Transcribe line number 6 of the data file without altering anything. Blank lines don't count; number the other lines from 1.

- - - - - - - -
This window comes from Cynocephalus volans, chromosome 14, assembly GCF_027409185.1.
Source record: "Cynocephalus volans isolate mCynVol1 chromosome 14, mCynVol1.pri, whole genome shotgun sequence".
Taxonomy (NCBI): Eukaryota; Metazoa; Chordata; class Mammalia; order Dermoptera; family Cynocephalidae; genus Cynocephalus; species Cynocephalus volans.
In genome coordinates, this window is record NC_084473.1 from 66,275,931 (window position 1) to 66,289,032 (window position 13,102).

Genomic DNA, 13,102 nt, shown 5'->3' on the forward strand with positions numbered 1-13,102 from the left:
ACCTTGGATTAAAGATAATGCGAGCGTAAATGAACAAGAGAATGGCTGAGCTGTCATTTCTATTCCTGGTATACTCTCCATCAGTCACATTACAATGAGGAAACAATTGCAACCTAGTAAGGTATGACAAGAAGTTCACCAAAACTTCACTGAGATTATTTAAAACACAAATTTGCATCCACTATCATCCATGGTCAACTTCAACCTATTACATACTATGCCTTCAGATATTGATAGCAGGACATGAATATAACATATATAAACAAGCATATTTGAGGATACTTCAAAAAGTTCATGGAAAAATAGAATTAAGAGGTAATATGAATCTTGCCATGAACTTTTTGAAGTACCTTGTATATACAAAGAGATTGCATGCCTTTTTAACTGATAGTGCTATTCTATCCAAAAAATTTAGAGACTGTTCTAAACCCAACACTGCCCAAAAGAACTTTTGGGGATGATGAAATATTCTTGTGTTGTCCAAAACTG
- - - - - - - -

ACCTTGGATTAAAGATAATGCGAGCGTAAATGAACAAGAGAATGGCTGAGCTGTCATTTCTATTCCTGGTATACTCTCCATCAGTCACATTACAATGAGGAAACAATTGCAACCTAGTAAGGTATGACAAGAAGTTCACCAAAACTTCACTGAGATTATTTAAAACACAAATTTGCATCCACTATCATCCATGGTCAACTTCAACCTATTACATACTATGCCTTCAGATATTGATAGCAGGACATGAATATAACATATATAAACAAGCATATTTGAGGATACTTCAAAAAGTTCATGGAAAAATAGAATTAAGAGGTAATATGAATCTTGCCATGAACTTTTTGAAGTACCTTGTATATACAAAGAGATTGCATGCCTTTTTAACTGATAGTGCTATTCTATCCAAAAAATTTAGAGACTGTTCTAAACCCAACACTGCCCAAAAGAACTTTTGGGGATGATGAAATATTCTTGTGTTGTCCAAAACTG